Tandem Computers Inc., Cupertino, Calif., and Orlando, Fla.-based Kirchman Corp. announced an agreement that is expected to open up significant new banking markets for both companies.

The joint development pact calls for Kirchman's Dimension 3000 core banking software to be adapted for operation on Tandem's newest computer hardware, known as Himalaya servers.

Dimension software is designed mainly for institutions with $2 billion or less of assets -- a market segment in which Tandem hopes to greatly expand its sales.

|Big Deal for Both'

And Tandem, whose computers are used by many large banks in their automated teller machine operations, will be Kirchman's window to institutions in the $2 billion and over range.

The agreement "is a big deal for both companies," said William Bradway, a consultant with the Tower Group, based in Dover, Mass.

"It moves Tandem into a marketplace in which they previously have had limited penetration. For Kirchman, which has been delivering their Dimension software on IBM platforms, [the deal] has the twist of getting their solution on an alternative platform," Mr. Bradway said.

Kirchman's Dimension 3000 software handles a wide range of banking functions, including loan and deposit processing, customer and executive executive information processing, and compliance reporting.

The software is currently installed at about 1,800 institutions, according to the Tower Group. The Tandem hardware conversion project should be completed by the summer of 1994.

No financial institution has committed to testing the end result of the two companies' labors, but Tandem officials said several banks have expressed interest in doing so.

The development project undertaken by the two companies underscores the premise that retail banking is moving increasingly from batch processing to real-time operations.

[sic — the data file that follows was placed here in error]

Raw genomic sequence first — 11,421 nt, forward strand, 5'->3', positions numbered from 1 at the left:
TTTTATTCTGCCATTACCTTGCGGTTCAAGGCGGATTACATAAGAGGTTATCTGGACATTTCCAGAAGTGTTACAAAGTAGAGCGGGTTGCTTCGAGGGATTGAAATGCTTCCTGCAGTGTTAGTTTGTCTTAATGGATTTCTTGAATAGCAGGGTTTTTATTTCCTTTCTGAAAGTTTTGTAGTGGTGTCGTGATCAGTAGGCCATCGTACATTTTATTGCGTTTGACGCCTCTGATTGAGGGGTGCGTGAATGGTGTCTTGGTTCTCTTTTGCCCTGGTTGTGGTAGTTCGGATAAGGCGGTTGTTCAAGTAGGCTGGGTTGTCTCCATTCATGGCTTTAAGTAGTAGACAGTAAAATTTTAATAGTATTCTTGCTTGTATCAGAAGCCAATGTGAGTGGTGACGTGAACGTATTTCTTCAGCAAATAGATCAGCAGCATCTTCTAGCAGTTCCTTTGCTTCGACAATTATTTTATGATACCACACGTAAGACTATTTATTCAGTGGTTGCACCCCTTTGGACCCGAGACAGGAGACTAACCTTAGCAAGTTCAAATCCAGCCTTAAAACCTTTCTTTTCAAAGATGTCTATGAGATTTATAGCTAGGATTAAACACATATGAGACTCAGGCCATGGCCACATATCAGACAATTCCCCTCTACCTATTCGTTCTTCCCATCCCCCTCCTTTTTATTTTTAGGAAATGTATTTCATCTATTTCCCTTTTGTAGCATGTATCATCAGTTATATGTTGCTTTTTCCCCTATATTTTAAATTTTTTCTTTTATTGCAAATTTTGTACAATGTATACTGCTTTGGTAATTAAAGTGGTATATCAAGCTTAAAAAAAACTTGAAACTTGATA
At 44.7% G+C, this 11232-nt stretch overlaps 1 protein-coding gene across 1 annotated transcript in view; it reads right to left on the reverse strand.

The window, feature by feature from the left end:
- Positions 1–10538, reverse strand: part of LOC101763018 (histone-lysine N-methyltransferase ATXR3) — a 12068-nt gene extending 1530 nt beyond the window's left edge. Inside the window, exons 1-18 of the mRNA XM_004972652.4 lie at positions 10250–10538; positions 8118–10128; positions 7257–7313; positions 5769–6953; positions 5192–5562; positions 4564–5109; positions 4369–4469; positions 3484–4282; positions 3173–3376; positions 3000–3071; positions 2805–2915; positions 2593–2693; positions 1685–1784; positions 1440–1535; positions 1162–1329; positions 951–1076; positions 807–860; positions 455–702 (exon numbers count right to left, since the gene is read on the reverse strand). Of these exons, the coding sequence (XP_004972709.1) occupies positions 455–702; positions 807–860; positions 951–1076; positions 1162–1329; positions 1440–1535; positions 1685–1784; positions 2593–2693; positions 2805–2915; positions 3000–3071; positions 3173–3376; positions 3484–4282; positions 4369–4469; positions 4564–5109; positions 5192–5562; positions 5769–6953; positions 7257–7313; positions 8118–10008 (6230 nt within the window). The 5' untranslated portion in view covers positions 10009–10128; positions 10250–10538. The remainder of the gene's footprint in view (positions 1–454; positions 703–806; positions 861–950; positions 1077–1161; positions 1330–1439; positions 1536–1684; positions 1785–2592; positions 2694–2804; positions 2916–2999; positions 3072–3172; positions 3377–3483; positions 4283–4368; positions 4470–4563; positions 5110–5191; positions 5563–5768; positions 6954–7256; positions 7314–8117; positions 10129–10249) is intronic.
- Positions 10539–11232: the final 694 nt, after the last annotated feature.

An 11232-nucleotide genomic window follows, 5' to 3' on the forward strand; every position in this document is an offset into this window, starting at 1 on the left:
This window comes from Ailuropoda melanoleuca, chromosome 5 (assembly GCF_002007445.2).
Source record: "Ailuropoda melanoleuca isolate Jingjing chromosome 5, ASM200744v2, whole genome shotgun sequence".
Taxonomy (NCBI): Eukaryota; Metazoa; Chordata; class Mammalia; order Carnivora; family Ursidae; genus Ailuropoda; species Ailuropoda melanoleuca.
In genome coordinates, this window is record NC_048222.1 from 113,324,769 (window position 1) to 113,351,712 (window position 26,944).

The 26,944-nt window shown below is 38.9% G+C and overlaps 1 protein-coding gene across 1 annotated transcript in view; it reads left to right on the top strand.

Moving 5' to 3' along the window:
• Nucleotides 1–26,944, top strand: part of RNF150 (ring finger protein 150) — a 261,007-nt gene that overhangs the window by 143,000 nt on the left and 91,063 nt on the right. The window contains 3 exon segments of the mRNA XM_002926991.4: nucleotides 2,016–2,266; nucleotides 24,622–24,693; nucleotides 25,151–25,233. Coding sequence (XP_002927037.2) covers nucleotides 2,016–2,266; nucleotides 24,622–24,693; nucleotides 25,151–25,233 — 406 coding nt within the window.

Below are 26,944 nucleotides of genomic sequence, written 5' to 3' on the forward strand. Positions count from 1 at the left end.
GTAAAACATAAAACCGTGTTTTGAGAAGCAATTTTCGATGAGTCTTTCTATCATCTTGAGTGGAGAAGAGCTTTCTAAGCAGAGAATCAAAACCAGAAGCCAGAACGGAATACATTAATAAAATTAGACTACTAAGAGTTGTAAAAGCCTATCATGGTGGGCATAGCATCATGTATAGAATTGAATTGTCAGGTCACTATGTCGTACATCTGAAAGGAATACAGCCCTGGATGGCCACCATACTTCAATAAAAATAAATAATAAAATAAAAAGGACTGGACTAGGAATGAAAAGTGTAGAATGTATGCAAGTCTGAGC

These real-time requirements are coming from more than just the ATM arena, experts say. Home banking, phone banking, and a host of new core applications are making 24-hour system availability an absolute must for many institutions.

Bid for Bank Business

For this reason, Tandem believes it can garner new business at banks that have not historically had the need for its systems.

"Tandem has made a very conscious effort to expand out of our traditional niche in the mission critical on-line transaction processing arena," said C.E. Greenlee, a marketing manager at Tandem.

"This is not to say we're not focusing on that anymore, but our customers are demanding more and more from us."

Tandem systems, which are installed at over 650 financial institutions, are called "fault tolerant" because of built-in recovery mechanisms that do not allow the hardware to be easily knocked out of service.

"As banks increase the hours in which services are routinely available to customers, the issue of fault-tolerance becomes increasingly important," said the Tower Group's Mr. Bradway.

Tandem executives believe that its latest family of fault-tolerant computers, known as the Himalaya line, is ideal for community institutions because the servers are scalable.

The smallest model, the K100, has a base price of approximately $25,000. If an acquisition or other change in business conditions creates a need for a significant increase in processing power, the system can be easily upgraded by adding additional parallel processors.

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